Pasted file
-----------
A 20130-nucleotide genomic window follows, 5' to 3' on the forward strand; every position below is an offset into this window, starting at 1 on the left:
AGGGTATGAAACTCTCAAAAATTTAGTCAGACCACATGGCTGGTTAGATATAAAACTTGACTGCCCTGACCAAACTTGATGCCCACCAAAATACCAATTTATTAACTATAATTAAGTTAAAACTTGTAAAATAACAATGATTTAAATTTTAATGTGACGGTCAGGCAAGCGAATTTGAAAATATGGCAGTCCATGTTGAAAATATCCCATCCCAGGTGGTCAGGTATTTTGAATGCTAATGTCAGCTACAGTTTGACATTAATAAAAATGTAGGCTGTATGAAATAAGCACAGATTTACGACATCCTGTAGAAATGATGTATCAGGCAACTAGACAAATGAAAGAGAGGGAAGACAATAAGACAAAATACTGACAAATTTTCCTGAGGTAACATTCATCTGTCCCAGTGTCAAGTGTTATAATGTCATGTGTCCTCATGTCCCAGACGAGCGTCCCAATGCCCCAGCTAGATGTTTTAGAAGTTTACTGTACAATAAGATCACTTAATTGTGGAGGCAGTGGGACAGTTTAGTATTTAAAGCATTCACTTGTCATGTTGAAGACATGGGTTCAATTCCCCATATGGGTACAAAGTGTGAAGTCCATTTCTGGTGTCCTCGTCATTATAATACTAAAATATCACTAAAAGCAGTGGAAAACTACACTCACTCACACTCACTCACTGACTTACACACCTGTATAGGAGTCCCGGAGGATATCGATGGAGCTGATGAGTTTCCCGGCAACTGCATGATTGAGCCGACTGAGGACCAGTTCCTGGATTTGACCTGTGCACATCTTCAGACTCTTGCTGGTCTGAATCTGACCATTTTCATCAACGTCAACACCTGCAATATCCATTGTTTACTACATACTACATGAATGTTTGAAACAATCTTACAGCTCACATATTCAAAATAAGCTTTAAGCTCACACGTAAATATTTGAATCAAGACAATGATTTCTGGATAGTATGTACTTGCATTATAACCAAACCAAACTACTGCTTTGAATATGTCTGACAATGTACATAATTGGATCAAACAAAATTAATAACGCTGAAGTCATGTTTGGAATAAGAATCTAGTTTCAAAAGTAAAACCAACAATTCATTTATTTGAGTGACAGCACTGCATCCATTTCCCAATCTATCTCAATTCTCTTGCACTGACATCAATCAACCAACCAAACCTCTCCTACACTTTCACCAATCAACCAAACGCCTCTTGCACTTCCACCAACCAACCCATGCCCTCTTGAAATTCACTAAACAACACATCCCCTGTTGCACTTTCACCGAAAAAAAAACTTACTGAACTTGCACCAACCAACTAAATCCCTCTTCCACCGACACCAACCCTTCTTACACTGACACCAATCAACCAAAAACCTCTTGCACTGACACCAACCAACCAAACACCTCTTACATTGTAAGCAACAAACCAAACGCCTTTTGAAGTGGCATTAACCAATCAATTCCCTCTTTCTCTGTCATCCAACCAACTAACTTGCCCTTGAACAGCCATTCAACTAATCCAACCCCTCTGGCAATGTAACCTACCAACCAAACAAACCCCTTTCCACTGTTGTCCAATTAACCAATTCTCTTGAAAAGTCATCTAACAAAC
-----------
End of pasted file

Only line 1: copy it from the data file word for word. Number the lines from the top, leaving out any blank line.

A 20130-nucleotide genomic window follows, 5' to 3' on the forward strand; every position below is an offset into this window, starting at 1 on the left: